Fitness Strategies

Add Strength Training for Lean Muscles

Turn that Weight Loss Weakness into a Strength

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Before Gail Devers won the 100-meter dash at the 1992 Olympics, she spent countless hours on the track. But you know where else she spent her time? In the gym, doing strength training. Not to gain weight, but to keep her muscles strong.

The common fear is that strength training will add bulk and therefore add weight. But this is a myth. Strength training will build lean muscle and burn some of that fat. So in the long run, you not only become stronger, but you can lose weight as well. Women, in fact, are more likely to tone up from strength training rather than bulk up.

So what part of the body should you work? All of it – your upper body, core, and lower body.

Your upper body is made up of your arms, chest, shoulders, neck, and upper back. This is easily the most popular part of the body to work for strength training. Here are some possible exercises for the upper body: The core is very important because you derive much of your balance from the middle section of your body. Plus a strong core allows you to do other exercises better and more effectively. When it comes to your core, almost everyone takes care of their stomachs with sit-ups. But there is much more to your core, including your obloquies, lower back, hips and groin. Here are a few exercises for the core: Last but not least is your lower body. While the legs are sometimes forgotten during strength training, they are also very important. The reason for this is large muscle groups like the ones in your legs burn more fat and help you last longer during aerobic exercise. The key is finding exercises that specifically work your quads, hamstrings, calves and tibialis. Here are a few lower body exercises: Make sure to give your body a rest after a strength workout. Whichever part or parts of the body you work, give it two days’ rest before you work it again. This gives the muscles time to repair themselves and allows your metabolism to do its thing. And before you know it, you will not only be strong, but on the way to hitting your weight goal.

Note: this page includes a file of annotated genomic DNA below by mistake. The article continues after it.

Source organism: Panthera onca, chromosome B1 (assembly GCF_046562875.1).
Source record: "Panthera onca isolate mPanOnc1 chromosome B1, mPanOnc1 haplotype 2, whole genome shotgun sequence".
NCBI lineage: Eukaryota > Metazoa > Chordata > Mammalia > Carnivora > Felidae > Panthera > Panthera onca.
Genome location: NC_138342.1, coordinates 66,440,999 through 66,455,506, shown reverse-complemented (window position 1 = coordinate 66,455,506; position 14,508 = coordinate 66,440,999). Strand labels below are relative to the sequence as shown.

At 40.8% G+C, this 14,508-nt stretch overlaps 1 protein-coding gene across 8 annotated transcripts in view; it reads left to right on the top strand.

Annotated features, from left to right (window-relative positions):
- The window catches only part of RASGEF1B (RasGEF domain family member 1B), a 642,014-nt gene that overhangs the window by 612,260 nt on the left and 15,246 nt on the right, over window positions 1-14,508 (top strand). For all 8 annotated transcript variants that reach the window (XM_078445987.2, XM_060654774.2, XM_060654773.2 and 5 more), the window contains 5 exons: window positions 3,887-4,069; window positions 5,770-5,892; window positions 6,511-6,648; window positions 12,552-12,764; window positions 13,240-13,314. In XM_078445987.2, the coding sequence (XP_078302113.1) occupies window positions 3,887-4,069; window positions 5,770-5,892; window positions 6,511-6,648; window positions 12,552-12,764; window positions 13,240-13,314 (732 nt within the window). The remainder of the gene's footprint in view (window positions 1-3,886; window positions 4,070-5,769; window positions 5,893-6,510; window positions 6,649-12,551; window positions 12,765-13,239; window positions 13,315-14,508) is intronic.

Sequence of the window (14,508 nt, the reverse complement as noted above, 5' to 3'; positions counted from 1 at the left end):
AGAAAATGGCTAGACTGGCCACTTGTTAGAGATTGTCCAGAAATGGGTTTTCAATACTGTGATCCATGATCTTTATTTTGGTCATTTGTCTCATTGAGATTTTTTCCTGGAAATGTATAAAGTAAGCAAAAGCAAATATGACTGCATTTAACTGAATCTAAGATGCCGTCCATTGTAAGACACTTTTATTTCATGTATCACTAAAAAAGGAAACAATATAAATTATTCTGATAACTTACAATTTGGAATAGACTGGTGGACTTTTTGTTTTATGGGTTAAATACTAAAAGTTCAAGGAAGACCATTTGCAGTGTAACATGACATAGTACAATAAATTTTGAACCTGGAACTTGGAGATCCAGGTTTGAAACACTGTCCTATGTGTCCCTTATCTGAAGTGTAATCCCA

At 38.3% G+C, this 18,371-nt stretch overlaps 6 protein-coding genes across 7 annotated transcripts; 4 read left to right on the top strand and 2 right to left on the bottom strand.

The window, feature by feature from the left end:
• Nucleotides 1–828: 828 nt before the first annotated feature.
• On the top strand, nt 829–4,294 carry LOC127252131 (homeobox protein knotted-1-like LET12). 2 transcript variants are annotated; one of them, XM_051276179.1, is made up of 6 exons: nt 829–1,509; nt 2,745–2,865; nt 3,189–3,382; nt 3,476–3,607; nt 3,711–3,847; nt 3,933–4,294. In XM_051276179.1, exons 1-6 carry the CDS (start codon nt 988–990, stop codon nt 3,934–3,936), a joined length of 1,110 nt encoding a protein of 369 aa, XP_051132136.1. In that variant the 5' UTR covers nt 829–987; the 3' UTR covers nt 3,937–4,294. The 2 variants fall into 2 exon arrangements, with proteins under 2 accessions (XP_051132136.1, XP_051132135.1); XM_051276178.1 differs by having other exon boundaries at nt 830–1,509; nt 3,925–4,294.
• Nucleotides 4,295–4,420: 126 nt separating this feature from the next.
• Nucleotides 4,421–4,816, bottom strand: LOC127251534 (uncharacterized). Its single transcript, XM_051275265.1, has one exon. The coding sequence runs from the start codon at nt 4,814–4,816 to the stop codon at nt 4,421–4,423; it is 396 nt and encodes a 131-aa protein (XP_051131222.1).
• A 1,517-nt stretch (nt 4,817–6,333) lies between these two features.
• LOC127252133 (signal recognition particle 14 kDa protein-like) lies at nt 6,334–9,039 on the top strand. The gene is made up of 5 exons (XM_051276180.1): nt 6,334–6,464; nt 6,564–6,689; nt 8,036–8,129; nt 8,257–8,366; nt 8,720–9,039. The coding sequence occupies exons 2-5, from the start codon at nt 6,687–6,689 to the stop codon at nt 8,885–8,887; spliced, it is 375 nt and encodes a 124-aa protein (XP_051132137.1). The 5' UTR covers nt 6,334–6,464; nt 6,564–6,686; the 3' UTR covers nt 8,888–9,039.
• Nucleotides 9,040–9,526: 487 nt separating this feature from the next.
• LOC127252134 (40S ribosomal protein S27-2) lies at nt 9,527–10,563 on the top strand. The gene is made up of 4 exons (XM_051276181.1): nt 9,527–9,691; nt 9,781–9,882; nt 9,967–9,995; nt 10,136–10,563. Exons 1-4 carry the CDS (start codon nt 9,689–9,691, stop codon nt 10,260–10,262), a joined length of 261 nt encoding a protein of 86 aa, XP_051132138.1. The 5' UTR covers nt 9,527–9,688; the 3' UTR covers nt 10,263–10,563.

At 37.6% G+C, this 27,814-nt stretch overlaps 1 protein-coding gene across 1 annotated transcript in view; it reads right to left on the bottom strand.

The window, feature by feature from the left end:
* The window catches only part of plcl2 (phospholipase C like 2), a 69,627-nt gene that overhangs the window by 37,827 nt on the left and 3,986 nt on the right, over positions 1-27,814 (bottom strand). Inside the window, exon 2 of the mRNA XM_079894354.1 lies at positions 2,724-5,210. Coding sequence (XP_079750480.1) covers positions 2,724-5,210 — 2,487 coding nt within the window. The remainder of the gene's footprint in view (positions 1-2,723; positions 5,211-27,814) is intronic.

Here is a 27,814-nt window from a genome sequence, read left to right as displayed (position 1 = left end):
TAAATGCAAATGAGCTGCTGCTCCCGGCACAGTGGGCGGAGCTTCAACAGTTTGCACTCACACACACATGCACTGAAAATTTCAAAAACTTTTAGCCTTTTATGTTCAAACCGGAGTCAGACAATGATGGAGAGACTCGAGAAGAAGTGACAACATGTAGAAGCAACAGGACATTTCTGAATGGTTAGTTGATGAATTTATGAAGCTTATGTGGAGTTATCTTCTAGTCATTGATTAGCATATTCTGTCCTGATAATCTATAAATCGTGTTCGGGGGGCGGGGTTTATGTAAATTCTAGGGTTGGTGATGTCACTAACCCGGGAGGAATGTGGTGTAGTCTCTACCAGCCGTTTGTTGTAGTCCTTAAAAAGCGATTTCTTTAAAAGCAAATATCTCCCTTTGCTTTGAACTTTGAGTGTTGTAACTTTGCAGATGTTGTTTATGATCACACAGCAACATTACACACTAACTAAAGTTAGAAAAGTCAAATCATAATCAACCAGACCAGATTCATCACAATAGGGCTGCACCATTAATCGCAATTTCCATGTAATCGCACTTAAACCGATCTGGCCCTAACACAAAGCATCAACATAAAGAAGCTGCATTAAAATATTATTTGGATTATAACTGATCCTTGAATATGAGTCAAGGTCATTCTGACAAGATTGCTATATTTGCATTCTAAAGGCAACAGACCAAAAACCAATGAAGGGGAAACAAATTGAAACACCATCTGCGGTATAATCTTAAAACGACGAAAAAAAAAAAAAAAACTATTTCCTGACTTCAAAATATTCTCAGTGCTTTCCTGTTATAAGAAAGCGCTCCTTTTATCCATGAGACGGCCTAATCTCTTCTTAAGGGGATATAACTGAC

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Member Comments

  • Great ideas in this article that seem doable!
  • MIASIMMONS22
    I'm just now beginning to understand how important strength training really is. I love cardio workouts, but getting in the strength training is important to me too. Great article!
  • Body Pump three times a week. I love it!!
  • LUZ081070
    I do a full body strengthening workout 3x per week. Monday Thursday and Saturday to give my muscles time to rest in between. Love the results!
  • I like muscles on women...that is my personal goal for myself. I just did a full 2 hour body workout at the gym today..
  • MANDYCAT3
    Women who are concerned about "bulking up" or "getting too muscular" have apparently never done much strength training. Otherwise, they'd know only too well how much work it takes just to achieve definition and tone. To bulk up, most of us would have to rely on some sort of chemical juice like steroids and/or work out hours a day.

    Getting too muscular is Number 3,459 on the list of things women should worry about.
  • I want my arms frim not bulky. I don't want to be that muscler.
  • IMSTRONG47
    New to spark and looking forward to losing weight
  • Surely no one has thought lifting weights would bulk them up since the 70's....
  • Is strength training the same as strength training?
  • YOOVIE
  • Is it really recommended by trainers that 2 days rest is the ideal after working particular muscle groups? Because I certainly do not normally do 2 days. 1 day is usually the norm, though I do TRY for 2:)
  • KAYTEETOO
    It would be really helpful if all of the exercises listed had demos here on SP. I had never heard of Bird Dog either!

  • It's annoying that this article showed up on my start page even though it's over a year old and none of the horrendous spelling mistakes have ever been corrected.

    "Obloquies"? Seriously? I want to love this site, but it's getting harder and harder to take it seriously. :(
  • i really wish someone would proofread these articles. the grammar and spelling issues are glaring and really distract from the message.

About The Author

Zach Van Hart Zach Van Hart
Zach is a journalist who regularly covers health and exercise topics.

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